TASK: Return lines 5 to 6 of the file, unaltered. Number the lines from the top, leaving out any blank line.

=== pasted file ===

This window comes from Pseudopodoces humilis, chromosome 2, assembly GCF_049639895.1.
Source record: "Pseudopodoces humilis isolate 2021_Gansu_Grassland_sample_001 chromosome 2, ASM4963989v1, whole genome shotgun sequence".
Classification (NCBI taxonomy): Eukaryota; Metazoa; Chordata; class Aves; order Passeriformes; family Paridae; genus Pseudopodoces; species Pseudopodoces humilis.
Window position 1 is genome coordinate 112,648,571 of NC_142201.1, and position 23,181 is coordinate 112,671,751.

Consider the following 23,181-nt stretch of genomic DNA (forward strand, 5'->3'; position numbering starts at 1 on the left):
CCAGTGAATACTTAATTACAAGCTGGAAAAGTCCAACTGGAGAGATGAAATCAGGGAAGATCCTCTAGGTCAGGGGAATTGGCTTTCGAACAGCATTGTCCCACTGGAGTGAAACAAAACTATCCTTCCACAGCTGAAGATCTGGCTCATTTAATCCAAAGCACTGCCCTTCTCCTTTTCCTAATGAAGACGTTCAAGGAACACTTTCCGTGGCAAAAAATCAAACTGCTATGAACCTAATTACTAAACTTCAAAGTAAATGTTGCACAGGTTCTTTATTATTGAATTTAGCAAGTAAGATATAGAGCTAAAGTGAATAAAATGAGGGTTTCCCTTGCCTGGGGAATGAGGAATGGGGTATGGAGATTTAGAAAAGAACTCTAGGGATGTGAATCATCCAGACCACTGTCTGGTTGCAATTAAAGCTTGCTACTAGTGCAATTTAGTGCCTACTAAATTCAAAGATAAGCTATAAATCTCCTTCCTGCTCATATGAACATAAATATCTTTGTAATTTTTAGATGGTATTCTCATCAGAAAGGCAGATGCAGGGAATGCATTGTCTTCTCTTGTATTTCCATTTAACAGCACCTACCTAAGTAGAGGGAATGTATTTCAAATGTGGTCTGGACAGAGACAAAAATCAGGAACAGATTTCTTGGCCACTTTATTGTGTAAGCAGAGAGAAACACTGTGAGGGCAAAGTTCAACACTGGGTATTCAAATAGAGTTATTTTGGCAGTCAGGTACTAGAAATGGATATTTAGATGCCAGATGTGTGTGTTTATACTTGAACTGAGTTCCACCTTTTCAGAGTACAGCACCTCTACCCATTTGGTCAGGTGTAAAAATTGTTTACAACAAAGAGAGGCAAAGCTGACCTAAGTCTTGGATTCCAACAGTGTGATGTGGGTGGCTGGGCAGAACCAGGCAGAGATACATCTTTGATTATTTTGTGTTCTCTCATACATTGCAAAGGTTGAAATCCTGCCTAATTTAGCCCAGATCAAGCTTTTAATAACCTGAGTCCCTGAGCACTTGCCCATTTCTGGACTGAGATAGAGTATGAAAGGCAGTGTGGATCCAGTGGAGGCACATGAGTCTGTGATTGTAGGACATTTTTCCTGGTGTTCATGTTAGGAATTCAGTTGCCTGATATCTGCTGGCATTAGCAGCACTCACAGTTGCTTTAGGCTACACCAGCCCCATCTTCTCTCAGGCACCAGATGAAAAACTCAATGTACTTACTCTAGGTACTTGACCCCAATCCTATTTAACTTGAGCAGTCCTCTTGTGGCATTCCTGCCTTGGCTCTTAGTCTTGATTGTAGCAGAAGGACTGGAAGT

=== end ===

Consider the following 23,181-nt stretch of genomic DNA (forward strand, 5'->3'; position numbering starts at 1 on the left):
CCAGTGAATACTTAATTACAAGCTGGAAAAGTCCAACTGGAGAGATGAAATCAGGGAAGATCCTCTAGGTCAGGGGAATTGGCTTTCGAACAGCATTGTCCCACTGGAGTGAAACAAAACTATCCTTCCACAGCTGAAGATCTGGCTCATTTAATCCAAAGCACTGCCCTTCTCCTTTTCCTAATGAAGACGTTCAAGGAACACTTTCCGTGGCAAAAAATCAAACTGCTATGAACCTAATTACTAAACTTCAAAGTAAATGTTGCACAGGTTCTTTATTATTGAATTTAGCAAGTAAGATATAGAGCTAAAGTGAATAAAATGAGGGTTTCCCTTGCCTGGGGAATGAGGAATGGGGTATGGAGATTTAGAAAAGAACTCTAGGGATGTGAATCATCCAGACCACTGTCTGGTTGCAATTAAAGCTTGCTACTAGTGCAATTTAGTGCCTACTAAATTCAAAGATAAGCTATAAATCTCCTTCCTGCTCATATGAACATAAATATCTTTGTAATTTTTAGATGGTATTCTCATCAGAAAGGCAGATGCAGGGAATGCATTGTCTTCTCTTGTATTTCCATTTAACAGCACCTACCTAAGTAGAGGGAATGTATTTCAAATGTGGTCTGGACAGAGACAAAAATCAGGAACAGATTTCTTGGCCACTTTATTGTGTAAGCAGAGAGAAACACTGTGAGGGCAAAGTTCAACACTGGGTATTCAAATAGAGTTATTTTGGCAGTCAGGTACTAGAAATGGATATTTAGATGCCAGATGTGTGTGTTTATACTTGAACTGAGTTCCACCTTTTCAGAGTACAGCACCTCTACCCATTTGGTCAGGTGTAAAAATTGTTTACAACAAAGAGAGGCAAAGCTGACCTAAGTCTTGGATTCCAACAGTGTGATGTGGGTGGCTGGGCAGAACCAGGCAGAGATACATCTTTGATTATTTTGTGTTCTCTCATACATTGCAAAGGTTGAAATCCTGCCTAATTTAGCCCAGATCAAGCTTTTAATAACCTGAGTCCCTGAGCACTTGCCCATTTCTGGACTGAGATAGAGTATGAAAGGCAGTGTGGATCCAGTGGAGGCACATGAGTCTGTGATTGTAGGACATTTTTCCTGGTGTTCATGTTAGGAATTCAGTTGCCTGATATCTGCTGGCATTAGCAGCACTCACAGTTGCTTTAGGCTACACCAGCCCCATCTTCTCTCAGGCACCAGATGAAAAACTCAATGTACTTACTCTAGGTACTTGACCCCAATCCTATTTAACTTGAGCAGTCCTCTTGTGGCATTCCTGCCTTGGCTCTTAGTCTTGATTGTAGCAGAAGGACTGGAAGT